One year after the ESC/EAS guidelines on cholesterol control: New evidence and possible challenges

Key Takeaway

This review article summarizes the new evidence from clinical trials since ESC/EAS 2019 guideline release and outlines following points that should be considered during the development of next guidelines, and the possible challenges for the development of future guidelines (what’s missing).


  • Based on SCORE CV risk charts:
    • Older individuals have the highest CV risk
    • Though younger people may present a low 10-year risk, they might be at higher lifetime risk, due to a longer exposure time
    • Definitions based on genetics and cholesterol burden might help to mitigate this problem by allowing calculation of a lifetime risk regardless of age, linking the CV benefit only to the reduction of LDL-C*


  • Increasing HDL-C plasma levels would not be the correct way to achieve a benefit if this is not paralleled by an increase in the quality and functionality of HDL


  • Should non-HDL-C and apoB levels be evaluated in all individuals?
  • Non-HDL-C and apoB levels are associated with CV risk ApoB marker provides exactly the number of atherogenic particles, which offers more accurate estimate of the total concentration of atherogenic particles
  • Though younger people may present a low 10-year risk, they might be at higher lifetime risk, due to a longer exposure time
  • Non-HDL-C and apoB levels may be more appropriate for risk evaluation among patients having diabetes or hypertriglyceridemia, who may have LDL-C levels in the range of normality


  • Independent of LDL-C levels, elevated levels of Lp(a) represent a risk factor for CV disease
  • To obtain the same benefit seen with 1 mmol/L reduction in LDL-C (~ x223C 40 mg/dL), it is necessary to reduce Lp(a) by 70–90 mg/dL


  • New vs previous guidelines: More intensive reduction in LDL-C levels (LDL-C reduction of ≥50% from baseline and an LDL-C goal of <1.4 mmol/L or <1.8 mmol/L for very high-risk and high-risk patients, respectively)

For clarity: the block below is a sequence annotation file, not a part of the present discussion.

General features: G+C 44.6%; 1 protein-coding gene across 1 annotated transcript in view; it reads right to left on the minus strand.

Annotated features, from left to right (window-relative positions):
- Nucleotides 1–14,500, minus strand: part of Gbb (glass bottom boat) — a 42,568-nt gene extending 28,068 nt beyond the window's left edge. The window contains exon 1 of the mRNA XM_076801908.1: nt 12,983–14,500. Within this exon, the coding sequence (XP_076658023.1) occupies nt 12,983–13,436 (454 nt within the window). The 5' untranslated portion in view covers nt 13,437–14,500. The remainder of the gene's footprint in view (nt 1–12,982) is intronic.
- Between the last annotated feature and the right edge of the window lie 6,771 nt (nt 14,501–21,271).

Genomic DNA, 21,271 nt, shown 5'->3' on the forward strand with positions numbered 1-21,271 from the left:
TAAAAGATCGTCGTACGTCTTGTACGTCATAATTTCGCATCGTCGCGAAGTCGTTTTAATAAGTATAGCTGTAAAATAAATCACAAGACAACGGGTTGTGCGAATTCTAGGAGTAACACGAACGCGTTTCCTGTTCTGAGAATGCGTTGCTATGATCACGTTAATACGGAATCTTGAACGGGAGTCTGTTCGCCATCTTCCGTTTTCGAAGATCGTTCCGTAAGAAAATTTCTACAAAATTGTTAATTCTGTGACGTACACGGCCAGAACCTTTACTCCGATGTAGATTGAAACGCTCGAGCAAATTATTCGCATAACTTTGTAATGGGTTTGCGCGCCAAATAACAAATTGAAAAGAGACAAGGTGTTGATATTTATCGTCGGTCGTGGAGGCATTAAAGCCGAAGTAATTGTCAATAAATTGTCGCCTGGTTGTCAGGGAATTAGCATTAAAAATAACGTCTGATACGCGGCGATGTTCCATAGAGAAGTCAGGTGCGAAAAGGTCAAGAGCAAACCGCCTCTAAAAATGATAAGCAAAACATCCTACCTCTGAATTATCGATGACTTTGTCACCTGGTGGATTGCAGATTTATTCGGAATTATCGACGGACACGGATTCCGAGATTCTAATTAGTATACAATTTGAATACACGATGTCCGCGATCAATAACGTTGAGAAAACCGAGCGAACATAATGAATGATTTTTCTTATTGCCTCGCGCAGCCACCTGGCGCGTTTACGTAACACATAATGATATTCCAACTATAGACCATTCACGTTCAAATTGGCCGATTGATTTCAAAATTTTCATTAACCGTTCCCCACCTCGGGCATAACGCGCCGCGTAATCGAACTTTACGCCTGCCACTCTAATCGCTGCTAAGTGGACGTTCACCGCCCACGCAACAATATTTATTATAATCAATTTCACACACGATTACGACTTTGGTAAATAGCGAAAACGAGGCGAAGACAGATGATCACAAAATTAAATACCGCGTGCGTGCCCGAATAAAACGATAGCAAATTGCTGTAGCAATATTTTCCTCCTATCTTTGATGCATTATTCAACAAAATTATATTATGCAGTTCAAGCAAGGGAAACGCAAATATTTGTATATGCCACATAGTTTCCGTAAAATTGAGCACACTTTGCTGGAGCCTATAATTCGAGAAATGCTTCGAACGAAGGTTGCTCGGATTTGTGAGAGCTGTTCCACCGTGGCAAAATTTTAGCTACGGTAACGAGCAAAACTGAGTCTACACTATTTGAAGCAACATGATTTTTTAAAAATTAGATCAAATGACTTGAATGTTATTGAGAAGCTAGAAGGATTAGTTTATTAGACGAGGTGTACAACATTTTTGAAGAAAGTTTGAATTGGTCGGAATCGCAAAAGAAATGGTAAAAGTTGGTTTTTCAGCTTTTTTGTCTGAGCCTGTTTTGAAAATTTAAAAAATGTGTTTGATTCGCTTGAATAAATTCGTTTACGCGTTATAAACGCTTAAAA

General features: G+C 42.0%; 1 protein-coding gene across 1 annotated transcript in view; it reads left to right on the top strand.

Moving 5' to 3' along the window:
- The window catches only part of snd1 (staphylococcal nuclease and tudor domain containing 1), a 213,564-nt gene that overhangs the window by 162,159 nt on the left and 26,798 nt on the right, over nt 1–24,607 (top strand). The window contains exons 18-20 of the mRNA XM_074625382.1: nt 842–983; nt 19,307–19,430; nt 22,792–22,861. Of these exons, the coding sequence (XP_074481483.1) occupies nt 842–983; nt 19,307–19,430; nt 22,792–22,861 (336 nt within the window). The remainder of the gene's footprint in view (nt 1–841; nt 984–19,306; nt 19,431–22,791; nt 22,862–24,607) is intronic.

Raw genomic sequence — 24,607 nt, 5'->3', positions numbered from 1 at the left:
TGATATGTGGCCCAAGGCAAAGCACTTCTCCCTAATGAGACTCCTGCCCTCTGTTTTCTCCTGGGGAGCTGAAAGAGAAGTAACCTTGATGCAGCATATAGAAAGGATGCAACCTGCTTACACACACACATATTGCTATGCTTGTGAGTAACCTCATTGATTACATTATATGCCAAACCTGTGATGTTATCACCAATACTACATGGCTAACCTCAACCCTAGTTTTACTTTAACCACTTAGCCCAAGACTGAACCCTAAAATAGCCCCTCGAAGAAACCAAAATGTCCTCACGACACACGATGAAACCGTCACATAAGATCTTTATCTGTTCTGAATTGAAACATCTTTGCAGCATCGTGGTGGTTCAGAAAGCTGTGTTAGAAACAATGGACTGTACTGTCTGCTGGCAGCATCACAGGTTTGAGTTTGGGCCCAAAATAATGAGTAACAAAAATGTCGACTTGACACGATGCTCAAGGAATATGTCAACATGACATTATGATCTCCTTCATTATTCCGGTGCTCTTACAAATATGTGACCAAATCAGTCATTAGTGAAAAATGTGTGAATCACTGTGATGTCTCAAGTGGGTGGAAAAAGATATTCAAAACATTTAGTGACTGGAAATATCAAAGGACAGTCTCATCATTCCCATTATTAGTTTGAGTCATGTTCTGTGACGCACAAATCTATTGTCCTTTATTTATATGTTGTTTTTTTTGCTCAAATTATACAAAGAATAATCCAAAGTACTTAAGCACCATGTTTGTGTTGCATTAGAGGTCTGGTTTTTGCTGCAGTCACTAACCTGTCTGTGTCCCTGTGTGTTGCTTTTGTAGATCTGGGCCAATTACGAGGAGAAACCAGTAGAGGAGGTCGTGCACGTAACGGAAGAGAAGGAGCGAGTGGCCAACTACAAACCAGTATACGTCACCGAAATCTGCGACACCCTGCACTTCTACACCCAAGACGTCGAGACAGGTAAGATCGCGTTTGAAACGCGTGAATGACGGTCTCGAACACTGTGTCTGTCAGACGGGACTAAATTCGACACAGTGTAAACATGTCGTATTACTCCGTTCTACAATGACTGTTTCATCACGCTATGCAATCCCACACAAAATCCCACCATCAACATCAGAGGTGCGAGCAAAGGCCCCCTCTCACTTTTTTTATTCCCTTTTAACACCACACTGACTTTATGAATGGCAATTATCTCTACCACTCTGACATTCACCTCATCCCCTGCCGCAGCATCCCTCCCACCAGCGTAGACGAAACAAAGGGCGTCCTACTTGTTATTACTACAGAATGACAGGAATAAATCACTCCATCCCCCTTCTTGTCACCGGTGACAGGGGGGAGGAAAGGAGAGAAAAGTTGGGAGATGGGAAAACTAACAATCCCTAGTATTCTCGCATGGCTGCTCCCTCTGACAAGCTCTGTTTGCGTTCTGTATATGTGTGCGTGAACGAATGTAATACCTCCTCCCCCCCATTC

• In individuals with lower baseline values of LDL-C, going beyond the achievement of the LDL-C goal ensures a reduction in CV risk
    • Based on the observation: Lower the achieved LDL-C values, the lower the risk of future CV events, with no lower limits for LDL-C values


  • Study design plays a crucial role among the reasons that may explain the failure of a clinical trial
  • Patients with lower baseline LDL-C: No matter how effective a drug is, it will inevitably result in a lower risk reduction
  • Study duration: Drug benefit during the first year is lower vs subsequent years, which may significantly underestimate a potential effect if the follow-up is too short



  • According to guidelines, in patients who cannot achieve LDL-C goals with statin monotherapy, a combination therapy is ad- vised, with steps for the addition of drugs that is based on achievement of LDL-C goal
  • The most recent clinical trials showed that combination therapy always represents a step forward in the CV prevention
  • Question raised: Is it still acceptable to apply a stepwise approach in very-high/high risk patients instead of managing them as soon as possible with the most effective combination therapy?
  • This issue must be addressed shortly as it represents a challenge for the future


  • Although it is well established that adherence to lipid-lowering therapy increases the survival of patients, goal achievement among patients with established atherosclerotic cardiovascular disease is commonly suboptimal in the clinical practice
  • Many patients at high or very-high CV risk are still being treated inadequately (high percentage of patients on a moderate dose of statin, few on statin + ezetimibe, and an even fewer on a proprotein convertase subtilisin/kexin type 9 inhibitor)
  • Gaps still exist between guideline recommendations and clinical practice; current more stringent goals may further increase these gaps
  • Awareness of optimal therapy for CV benefit needs to be increased

Why This Matters

  • The recent ESC/EAS 2019 guidelines for the management of dyslipidemias have highlighted the importance of a powerful reduction in LDL-C levels to reduce the individual CV risk.
    • However, some challenges remain to be addressed in view of future guideline elaboration
  • New guidelines will have to address a fundamental challenge in medicine: Treat to prevent or treat when it is perhaps late?
    • As of now, we have positioned our attention on the latter, which may not be the best choice.

* Literature evidence: Mendelian randomization studies; early therapeutic intervention in familial hypercholesterolemia patients, can delay or even normalize the CV event curve
As suggested by the U-shaped association between HDL-C levels and cardiovascular and all-cause mortality
Based on results from Mendelian randomization studies

ABBREVIATIONS: apoB, apolipoprotein B; CV, cardiovascular; EAS, European Atherosclerosis Society; ESC, European Society of Cardiology; HDL-C, high-density lipoprotein-cholesterol; LDL-C, low-density lipoprotein-cholesterol; Lp(a); Lipoprotein(a).

    1. Averna M, Catapano AL. One year after the ESC/EAS guidelines on cholesterol control. What's the new evidence? What's missing? Eur J Intern Med. 2022;95:1–4. doi: 10.1016/j.ejim.2021.10.017. PMID: 34728127.